Having the last name Van Rensselaer and a family tree that traced its roots back to the first major landowner in the Hudson Valley was enough to ensure that Philip Van Rensselaer was a member of the upper class. However, class in 18th century America wasn't simple. Although his last name and pedigree ensured him a place in the upper level of 18th century Albany society, it did not mean that all upper class gentlemen were created equal. In fact, Philip Van Rensselaer would have been socially inferior to Albany gentlemen such as General Philip Schuyler and the Patroon Stephen Van Rensselaer. Much of what Philip did with his life and for his family seems to indicate his desire to propel his family further up the social ladder. His words and deeds show that he considered himself a gentleman, equal to any located at the apex of 18th century Albany society.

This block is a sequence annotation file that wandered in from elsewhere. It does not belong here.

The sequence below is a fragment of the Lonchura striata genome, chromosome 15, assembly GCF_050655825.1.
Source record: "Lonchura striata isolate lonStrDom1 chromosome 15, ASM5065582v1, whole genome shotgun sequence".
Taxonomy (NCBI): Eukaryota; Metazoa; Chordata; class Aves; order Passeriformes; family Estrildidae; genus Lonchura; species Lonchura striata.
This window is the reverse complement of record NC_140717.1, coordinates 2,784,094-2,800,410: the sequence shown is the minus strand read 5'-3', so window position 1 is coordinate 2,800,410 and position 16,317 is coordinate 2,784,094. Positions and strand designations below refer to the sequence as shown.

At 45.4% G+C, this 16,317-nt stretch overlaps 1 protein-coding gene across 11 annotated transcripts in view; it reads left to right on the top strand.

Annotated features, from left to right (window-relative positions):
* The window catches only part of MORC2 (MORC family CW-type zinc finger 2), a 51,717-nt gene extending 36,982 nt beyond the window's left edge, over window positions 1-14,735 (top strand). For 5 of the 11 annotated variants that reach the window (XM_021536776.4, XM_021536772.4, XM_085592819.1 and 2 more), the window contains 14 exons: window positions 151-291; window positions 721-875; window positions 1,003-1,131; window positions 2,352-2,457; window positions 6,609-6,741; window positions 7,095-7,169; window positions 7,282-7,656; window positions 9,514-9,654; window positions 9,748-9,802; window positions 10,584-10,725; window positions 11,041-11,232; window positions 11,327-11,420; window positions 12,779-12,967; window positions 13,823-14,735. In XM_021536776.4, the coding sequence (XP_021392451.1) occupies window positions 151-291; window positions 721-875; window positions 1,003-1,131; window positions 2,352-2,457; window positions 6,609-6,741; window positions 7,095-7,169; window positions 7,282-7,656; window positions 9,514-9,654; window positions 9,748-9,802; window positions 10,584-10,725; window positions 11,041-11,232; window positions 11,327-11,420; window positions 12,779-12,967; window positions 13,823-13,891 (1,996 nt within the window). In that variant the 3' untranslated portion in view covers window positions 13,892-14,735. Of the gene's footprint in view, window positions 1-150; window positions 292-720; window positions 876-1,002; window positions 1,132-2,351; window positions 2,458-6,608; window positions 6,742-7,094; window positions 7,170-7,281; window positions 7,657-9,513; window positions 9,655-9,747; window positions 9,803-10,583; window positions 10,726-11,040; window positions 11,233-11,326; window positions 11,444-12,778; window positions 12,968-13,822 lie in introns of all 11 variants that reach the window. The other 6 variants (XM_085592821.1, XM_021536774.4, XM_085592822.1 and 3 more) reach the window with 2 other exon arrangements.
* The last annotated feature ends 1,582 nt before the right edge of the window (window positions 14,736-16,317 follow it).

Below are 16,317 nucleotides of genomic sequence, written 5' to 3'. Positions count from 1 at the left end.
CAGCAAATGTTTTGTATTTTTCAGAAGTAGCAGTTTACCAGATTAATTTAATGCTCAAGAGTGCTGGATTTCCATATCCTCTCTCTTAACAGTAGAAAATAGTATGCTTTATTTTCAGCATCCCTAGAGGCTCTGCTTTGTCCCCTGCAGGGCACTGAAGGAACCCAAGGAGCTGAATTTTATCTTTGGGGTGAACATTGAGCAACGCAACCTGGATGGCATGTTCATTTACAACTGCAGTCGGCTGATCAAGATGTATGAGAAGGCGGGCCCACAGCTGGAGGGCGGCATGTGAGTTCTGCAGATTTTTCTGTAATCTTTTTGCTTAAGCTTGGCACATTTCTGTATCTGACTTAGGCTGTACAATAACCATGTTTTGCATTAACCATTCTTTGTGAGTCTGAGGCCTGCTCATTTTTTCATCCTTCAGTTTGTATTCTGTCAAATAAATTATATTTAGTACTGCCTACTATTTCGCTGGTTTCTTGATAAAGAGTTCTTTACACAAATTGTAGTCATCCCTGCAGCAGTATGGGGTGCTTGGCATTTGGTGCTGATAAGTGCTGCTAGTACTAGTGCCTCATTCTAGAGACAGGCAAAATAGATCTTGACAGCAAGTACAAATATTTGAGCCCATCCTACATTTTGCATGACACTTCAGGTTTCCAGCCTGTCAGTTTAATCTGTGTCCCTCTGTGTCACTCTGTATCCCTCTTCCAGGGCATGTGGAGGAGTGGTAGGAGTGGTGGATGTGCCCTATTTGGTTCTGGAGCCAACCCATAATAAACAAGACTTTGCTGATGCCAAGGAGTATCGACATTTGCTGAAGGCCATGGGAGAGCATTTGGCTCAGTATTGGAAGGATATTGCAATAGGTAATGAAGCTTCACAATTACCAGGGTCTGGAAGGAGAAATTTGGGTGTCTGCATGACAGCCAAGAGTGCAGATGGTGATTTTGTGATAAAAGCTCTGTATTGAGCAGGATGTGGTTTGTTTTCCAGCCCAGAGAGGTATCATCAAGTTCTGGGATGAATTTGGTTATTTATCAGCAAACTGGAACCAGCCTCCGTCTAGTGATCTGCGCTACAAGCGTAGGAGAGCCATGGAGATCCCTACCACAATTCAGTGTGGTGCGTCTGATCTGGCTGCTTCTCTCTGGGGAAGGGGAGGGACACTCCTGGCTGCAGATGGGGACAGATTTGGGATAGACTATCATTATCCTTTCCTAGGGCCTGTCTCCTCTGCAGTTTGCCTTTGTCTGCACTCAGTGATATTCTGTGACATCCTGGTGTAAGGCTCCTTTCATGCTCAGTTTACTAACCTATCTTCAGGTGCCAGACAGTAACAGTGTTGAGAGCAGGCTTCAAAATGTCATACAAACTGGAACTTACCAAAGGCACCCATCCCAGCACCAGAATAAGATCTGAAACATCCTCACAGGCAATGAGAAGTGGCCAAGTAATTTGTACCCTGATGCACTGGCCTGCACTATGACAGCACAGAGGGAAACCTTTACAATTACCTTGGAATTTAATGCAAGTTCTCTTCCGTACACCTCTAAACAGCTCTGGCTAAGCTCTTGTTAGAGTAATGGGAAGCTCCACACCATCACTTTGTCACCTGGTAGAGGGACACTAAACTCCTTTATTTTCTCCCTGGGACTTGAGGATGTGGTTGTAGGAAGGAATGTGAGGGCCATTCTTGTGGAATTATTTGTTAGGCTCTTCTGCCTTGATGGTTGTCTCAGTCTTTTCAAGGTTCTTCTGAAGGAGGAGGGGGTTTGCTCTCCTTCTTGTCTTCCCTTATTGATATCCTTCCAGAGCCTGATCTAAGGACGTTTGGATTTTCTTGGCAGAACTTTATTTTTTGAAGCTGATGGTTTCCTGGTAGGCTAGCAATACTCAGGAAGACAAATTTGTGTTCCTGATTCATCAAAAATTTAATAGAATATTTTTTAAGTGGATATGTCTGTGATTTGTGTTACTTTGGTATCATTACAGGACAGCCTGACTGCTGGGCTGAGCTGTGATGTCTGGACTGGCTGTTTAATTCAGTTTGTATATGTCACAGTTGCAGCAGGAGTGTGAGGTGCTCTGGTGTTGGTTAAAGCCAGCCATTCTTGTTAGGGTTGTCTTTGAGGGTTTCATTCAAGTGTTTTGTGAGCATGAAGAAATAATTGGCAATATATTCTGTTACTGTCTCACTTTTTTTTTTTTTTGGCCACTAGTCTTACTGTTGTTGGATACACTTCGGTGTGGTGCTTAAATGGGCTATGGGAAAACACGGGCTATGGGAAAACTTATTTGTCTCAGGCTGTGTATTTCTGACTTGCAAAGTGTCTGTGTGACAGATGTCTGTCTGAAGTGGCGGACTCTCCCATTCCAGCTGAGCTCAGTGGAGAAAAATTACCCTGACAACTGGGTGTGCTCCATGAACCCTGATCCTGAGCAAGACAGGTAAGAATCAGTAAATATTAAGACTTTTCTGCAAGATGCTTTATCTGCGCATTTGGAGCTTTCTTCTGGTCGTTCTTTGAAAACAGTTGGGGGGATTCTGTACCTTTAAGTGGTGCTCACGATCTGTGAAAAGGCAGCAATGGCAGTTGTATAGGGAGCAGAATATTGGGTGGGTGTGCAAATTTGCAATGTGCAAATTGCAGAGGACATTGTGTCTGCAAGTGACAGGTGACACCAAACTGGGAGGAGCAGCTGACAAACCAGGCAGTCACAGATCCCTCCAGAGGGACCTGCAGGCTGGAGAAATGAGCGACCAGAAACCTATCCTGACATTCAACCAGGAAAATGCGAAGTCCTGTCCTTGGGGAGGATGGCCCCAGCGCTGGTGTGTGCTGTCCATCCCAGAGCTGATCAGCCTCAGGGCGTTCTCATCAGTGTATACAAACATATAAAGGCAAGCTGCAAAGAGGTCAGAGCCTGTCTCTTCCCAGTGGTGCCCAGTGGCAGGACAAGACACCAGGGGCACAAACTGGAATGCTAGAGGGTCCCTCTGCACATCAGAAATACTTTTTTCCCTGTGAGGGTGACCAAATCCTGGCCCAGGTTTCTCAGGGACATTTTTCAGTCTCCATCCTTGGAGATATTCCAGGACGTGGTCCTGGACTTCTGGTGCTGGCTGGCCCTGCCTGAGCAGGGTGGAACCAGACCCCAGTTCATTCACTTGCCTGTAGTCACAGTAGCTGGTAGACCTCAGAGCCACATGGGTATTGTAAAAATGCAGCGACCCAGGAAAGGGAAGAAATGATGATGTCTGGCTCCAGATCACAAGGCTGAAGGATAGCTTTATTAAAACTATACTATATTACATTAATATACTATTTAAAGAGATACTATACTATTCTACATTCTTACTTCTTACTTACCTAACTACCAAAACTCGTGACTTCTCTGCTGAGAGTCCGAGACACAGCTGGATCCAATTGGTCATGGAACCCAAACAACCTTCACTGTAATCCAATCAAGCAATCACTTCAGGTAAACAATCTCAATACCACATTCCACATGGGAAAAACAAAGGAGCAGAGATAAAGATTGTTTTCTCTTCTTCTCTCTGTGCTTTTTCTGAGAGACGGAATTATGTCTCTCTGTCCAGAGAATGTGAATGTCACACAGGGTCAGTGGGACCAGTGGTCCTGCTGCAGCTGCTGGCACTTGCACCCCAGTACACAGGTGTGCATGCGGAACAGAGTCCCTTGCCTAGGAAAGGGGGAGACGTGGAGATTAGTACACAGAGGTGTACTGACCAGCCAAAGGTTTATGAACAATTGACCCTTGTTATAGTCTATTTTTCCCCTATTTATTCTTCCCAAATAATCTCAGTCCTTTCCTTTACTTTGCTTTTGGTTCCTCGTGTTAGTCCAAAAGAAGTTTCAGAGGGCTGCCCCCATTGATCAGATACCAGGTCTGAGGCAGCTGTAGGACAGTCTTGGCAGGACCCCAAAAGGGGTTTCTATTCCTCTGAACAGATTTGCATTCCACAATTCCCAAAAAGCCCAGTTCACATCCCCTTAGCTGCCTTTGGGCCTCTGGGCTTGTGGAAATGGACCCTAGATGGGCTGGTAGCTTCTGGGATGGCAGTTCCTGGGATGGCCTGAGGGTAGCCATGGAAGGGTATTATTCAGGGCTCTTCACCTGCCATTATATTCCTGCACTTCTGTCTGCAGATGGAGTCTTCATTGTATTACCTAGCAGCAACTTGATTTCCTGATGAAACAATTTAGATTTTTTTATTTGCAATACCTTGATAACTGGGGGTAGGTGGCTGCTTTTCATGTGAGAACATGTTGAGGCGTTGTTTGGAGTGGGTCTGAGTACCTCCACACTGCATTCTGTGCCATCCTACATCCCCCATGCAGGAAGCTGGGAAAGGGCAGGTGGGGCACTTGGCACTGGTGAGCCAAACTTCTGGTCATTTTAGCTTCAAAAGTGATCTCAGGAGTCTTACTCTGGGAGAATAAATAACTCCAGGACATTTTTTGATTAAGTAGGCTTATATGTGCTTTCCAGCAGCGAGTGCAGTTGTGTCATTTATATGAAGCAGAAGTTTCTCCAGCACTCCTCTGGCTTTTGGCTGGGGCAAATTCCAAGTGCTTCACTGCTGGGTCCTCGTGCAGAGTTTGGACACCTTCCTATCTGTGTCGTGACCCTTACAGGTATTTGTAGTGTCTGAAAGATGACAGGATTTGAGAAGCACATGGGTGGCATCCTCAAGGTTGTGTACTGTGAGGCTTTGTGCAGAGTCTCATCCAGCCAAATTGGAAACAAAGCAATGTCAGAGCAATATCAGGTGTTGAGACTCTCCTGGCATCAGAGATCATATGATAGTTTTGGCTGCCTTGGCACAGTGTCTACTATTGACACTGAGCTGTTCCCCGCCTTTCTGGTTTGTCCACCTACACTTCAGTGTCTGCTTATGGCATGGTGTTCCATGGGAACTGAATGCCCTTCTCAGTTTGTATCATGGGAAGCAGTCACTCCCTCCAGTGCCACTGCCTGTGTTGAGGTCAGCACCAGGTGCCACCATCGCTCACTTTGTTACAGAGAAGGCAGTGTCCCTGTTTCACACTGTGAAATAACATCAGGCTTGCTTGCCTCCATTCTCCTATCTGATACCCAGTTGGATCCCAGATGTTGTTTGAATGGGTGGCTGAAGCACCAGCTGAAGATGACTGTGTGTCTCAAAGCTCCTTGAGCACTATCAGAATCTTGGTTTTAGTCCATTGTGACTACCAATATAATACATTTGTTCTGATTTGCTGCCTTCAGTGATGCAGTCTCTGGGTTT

Monday, October 3, 2011

PVR Chronology: 1787

Philip Van Rensselaer contracted with Isaac Packard, a house wright, to build a new structure on the farm he leased from his wealthy and powerful relative, Stephen Van Rensselaer, III, the Patroon of the Rensselaerwyck Manor.  Philip's new country home, Cherry Hill, stands today.  The contract between Philip Van Rensselaer and Isaac Packard is part of the museum's manuscript collection. 

Philip and Maria's eleventh child, Maria Matilda, was born on May 11, 1787.

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